Next we made shoes for the legs. Yes, shoes… well maybe work boots because I can’t see our bench in Louis Vuittons. The casters have to be bolted to the legs. Because we wanted to allow for the casters to be removed or exchanged and the bench to hold up to a life time of being moved around on those casters, we had to come up with a better solution than just directly screwing into the end grain. SHOES! We laminated 3 pieces of Mahogany and cut them a bit wider than the legs. We routed a “socket” for the legs to go into and then recessed 4 threaded inserts for the bolts to screw into. You could use this bench as elephant transport and I doubt it would even squeak (though please do not actually try that!).
The next update will show the legs being attached and more fun. Stay tuned.
A beautiful multi-functional workbench is our next project. As most of us do, our customer needs their workbench to wear different hats. It will be used for some DIY home improvement projects, ammunition reloading & other general workbench type stuff. Our Customer provided a website as a starting off point (much as one would use pictures from Pinterest as an inspiration board) and asked for more durable construction techniques with some additional customization. Our workbench will not use metal brackets to hang the drawer slides, stain to make coniferous wood look more expensive nor lag bolts for assembly. Don’t get me wrong… Douglas Fir is great for somethings, but we won’t make any of our furniture out of Christmas Trees! Our customer will be able to will this workbench to their Grands without a second thought.
We’re making a Maple butcher block top and using a combination of Honduran and African Mahogany for everything else. We’ve been asked to put the bench on casters and provide extra pigeon holes for storage.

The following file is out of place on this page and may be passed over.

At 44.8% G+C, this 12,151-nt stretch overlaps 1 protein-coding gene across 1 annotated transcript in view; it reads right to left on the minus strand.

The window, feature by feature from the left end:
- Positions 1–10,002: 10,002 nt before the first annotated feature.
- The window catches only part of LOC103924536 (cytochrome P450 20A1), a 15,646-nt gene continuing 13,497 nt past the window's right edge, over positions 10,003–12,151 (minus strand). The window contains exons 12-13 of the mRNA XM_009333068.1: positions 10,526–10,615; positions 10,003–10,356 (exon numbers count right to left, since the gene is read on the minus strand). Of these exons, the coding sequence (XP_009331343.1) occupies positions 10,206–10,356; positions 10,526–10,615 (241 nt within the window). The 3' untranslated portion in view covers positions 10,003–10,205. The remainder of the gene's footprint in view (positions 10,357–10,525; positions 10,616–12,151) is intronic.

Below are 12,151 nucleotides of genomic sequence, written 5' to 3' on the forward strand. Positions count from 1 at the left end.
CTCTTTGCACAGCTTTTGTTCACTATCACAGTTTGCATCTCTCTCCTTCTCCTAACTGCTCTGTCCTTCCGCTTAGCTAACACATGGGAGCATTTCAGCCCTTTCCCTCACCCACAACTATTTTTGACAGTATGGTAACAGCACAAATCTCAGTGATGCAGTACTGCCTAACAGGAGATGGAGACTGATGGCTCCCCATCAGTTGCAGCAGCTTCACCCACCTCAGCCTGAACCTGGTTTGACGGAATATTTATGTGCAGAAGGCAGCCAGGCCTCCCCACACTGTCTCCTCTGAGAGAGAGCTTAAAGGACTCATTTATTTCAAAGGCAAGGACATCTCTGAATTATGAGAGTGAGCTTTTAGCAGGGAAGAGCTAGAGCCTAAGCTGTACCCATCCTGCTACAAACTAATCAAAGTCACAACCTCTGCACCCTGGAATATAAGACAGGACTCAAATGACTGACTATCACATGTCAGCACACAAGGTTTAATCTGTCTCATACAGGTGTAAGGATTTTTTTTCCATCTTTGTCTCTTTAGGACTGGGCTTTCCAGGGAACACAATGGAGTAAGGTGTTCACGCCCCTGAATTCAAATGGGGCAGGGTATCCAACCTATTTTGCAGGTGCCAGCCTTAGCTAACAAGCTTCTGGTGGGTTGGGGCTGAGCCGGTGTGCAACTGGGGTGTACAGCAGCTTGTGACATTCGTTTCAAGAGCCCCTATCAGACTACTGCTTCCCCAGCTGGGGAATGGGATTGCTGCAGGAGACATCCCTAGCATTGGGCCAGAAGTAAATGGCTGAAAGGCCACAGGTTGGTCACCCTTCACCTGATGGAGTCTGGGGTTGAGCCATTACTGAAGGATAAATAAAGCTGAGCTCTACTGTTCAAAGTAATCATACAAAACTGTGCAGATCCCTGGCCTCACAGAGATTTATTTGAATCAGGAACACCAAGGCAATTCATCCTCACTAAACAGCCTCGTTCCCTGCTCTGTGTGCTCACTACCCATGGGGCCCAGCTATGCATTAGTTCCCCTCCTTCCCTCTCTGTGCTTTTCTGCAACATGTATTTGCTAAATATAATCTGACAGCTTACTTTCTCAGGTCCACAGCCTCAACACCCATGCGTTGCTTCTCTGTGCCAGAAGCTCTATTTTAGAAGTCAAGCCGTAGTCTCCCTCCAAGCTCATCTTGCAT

We purchased all of the rough lumber and let it acclimate to the shop. As usual for this time of year, the weather is a roller coaster. Swinging between highs in the 30s to highs in the 60s in the same week. We are careful to watch the weather and adjust accordingly.
The rough Maple was dimensioned (jointed & planed) and cut into strips. The strips were dimensioned again to insure a very tight joint. Mortises were added to each piece for alignment and extra strength. When all of the strips were glued together, they were joined with Beech loose tenons. We staged the table top glue up into 3 groups of 5 or 6 strips that each measured approx 1 7/8″ wide by 1 3/4″ tall. Once those three sections were completely dried, mortises were again drilled to accommodate additional loose tenons. The three sections were glued together and allowed to completely dry. The ends were trimmed and the top sanded flat resulting in a ~1 5/8″ x ~31 1/2″ butcher block style table top.
Next steps are the build up under the table top for the vise and the lamination of the Mahogany legs.
We were contacted by a young man who wanted to restore a coffee table that his mother loved. The original glass was broken which made it useless and it was relegated to the garage. Let’s just say the elements were not kind. With help of our summer minion we gladly took on the task and broke it all down.
The table top was replaced with a chunky solid mahogany top that had beautiful grain, a bit of quilting & bird’s eyes (!!!) in it. Dimensioned from 6/4 rough stock and joined with humongous 14mm loose tenons, the table top edge was rounded over leaving a bit of a tooth for interest. The customer liked the Mahogany Dining Room Table we made & requested the same purple heart inlay. We routed a channel and added a thick purple heart strip. No wimpy veneered inlays here!